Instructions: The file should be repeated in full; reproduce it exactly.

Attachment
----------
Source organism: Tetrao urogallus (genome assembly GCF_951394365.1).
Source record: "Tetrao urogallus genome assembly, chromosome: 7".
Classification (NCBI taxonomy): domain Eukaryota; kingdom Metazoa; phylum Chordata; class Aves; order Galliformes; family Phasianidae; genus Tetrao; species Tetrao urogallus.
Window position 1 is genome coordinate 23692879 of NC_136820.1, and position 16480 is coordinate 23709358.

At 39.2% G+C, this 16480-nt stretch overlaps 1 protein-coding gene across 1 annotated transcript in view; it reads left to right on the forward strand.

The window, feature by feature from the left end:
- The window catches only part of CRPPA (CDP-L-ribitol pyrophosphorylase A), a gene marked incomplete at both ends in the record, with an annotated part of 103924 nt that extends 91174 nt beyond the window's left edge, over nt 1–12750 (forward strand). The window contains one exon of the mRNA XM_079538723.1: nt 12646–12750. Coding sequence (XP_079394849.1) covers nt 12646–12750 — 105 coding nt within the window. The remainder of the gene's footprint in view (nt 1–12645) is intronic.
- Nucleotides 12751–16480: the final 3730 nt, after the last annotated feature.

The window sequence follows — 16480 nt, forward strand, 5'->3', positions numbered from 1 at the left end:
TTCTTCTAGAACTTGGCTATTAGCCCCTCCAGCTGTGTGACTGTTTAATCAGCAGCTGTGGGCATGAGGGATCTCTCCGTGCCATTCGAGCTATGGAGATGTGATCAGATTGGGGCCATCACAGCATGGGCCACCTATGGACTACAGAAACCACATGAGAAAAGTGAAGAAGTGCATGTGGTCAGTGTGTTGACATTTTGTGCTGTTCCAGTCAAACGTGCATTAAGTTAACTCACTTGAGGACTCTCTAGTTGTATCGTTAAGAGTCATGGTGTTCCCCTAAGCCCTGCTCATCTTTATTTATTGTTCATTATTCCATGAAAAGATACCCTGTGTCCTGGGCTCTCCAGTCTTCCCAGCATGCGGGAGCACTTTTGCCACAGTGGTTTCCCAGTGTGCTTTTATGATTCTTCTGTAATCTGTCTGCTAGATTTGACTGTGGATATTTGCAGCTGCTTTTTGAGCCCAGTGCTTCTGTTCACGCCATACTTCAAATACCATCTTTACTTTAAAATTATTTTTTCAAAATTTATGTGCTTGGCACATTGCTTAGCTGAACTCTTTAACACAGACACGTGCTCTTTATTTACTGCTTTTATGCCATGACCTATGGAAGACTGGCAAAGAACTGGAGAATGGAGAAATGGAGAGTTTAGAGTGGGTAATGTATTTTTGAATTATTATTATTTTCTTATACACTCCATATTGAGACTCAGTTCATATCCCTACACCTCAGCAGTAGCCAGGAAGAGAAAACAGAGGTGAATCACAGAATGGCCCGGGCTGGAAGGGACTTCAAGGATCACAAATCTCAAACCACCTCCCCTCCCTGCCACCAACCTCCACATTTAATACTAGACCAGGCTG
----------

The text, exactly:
Source organism: Tetrao urogallus (genome assembly GCF_951394365.1).
Source record: "Tetrao urogallus genome assembly, chromosome: 7".
Classification (NCBI taxonomy): domain Eukaryota; kingdom Metazoa; phylum Chordata; class Aves; order Galliformes; family Phasianidae; genus Tetrao; species Tetrao urogallus.
Window position 1 is genome coordinate 23692879 of NC_136820.1, and position 16480 is coordinate 23709358.

At 39.2% G+C, this 16480-nt stretch overlaps 1 protein-coding gene across 1 annotated transcript in view; it reads left to right on the forward strand.

The window, feature by feature from the left end:
- The window catches only part of CRPPA (CDP-L-ribitol pyrophosphorylase A), a gene marked incomplete at both ends in the record, with an annotated part of 103924 nt that extends 91174 nt beyond the window's left edge, over nt 1–12750 (forward strand). The window contains one exon of the mRNA XM_079538723.1: nt 12646–12750. Coding sequence (XP_079394849.1) covers nt 12646–12750 — 105 coding nt within the window. The remainder of the gene's footprint in view (nt 1–12645) is intronic.
- Nucleotides 12751–16480: the final 3730 nt, after the last annotated feature.

The window sequence follows — 16480 nt, forward strand, 5'->3', positions numbered from 1 at the left end:
TTCTTCTAGAACTTGGCTATTAGCCCCTCCAGCTGTGTGACTGTTTAATCAGCAGCTGTGGGCATGAGGGATCTCTCCGTGCCATTCGAGCTATGGAGATGTGATCAGATTGGGGCCATCACAGCATGGGCCACCTATGGACTACAGAAACCACATGAGAAAAGTGAAGAAGTGCATGTGGTCAGTGTGTTGACATTTTGTGCTGTTCCAGTCAAACGTGCATTAAGTTAACTCACTTGAGGACTCTCTAGTTGTATCGTTAAGAGTCATGGTGTTCCCCTAAGCCCTGCTCATCTTTATTTATTGTTCATTATTCCATGAAAAGATACCCTGTGTCCTGGGCTCTCCAGTCTTCCCAGCATGCGGGAGCACTTTTGCCACAGTGGTTTCCCAGTGTGCTTTTATGATTCTTCTGTAATCTGTCTGCTAGATTTGACTGTGGATATTTGCAGCTGCTTTTTGAGCCCAGTGCTTCTGTTCACGCCATACTTCAAATACCATCTTTACTTTAAAATTATTTTTTCAAAATTTATGTGCTTGGCACATTGCTTAGCTGAACTCTTTAACACAGACACGTGCTCTTTATTTACTGCTTTTATGCCATGACCTATGGAAGACTGGCAAAGAACTGGAGAATGGAGAAATGGAGAGTTTAGAGTGGGTAATGTATTTTTGAATTATTATTATTTTCTTATACACTCCATATTGAGACTCAGTTCATATCCCTACACCTCAGCAGTAGCCAGGAAGAGAAAACAGAGGTGAATCACAGAATGGCCCGGGCTGGAAGGGACTTCAAGGATCACAAATCTCAAACCACCTCCCCTCCCTGCCACCAACCTCCACATTTAATACTAGACCAGGCTG